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Cover Picture: MRI Thermometry Based on Encapsulated Hyperpolarized Xenon (ChemPhysChem 16/2010)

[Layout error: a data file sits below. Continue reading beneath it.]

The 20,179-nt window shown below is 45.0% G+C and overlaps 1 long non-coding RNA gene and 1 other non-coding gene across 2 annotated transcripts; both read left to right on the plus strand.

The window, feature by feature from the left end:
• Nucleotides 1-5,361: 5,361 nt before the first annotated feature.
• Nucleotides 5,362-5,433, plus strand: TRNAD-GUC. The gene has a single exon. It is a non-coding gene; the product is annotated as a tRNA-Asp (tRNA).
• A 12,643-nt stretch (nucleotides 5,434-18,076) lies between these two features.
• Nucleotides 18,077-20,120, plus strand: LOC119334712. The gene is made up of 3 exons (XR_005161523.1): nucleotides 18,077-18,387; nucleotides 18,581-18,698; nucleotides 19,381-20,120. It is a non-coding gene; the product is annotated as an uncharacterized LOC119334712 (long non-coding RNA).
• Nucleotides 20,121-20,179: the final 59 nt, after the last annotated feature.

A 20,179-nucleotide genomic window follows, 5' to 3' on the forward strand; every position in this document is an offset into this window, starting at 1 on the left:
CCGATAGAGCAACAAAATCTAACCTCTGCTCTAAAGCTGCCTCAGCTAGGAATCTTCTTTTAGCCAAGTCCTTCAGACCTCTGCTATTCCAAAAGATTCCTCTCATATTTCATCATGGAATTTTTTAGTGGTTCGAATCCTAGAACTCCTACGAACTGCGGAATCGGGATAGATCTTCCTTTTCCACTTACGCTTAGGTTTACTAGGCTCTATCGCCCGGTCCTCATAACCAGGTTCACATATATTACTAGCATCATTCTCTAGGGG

The cover picture shows a new magnetic resonance imaging (MRI) method using encapsulated hyperpolarized xenon to map temperature, described on p. 3529 by F. Schilling, A. Pines et al. This method allows unprecedented absolute temperature accuracy of 0.1 °C at low and ultralow sensor concentrations. The method is based on the temperature-dependent chemical shift of hyperpolarized xenon in a cryptophane-A cage (shown in the upper left corner). This shift can be detected by MRI and is linear with a slope of 0.29 ppm °C−1 as can be seen in the graph. Three distinct NMR signals appear in a xenon NMR spectrum (see figure at the bottom): the signal of xenon dissolved in water at around 190 ppm, the xenon-in-cage signal at around 60 ppm, and the peak of gaseous xenon at 0 ppm. The xenon-in-cage peak is used for direct temperature mapping by relating its chemical shift to temperature based on the linear gauge curve. This way, dynamic heating procedures can be observed as for example the build-up of a temperature gradient (see figure in the upper right corner). Thermometry based on hyperpolarized xenon sensors improves the accuracy of currently available MRI thermometry methods, potentially giving rise to biomedical applications that could include monitoring of thermotherapy in cancer treatment or the detection of hot arteriosclerotic plaques.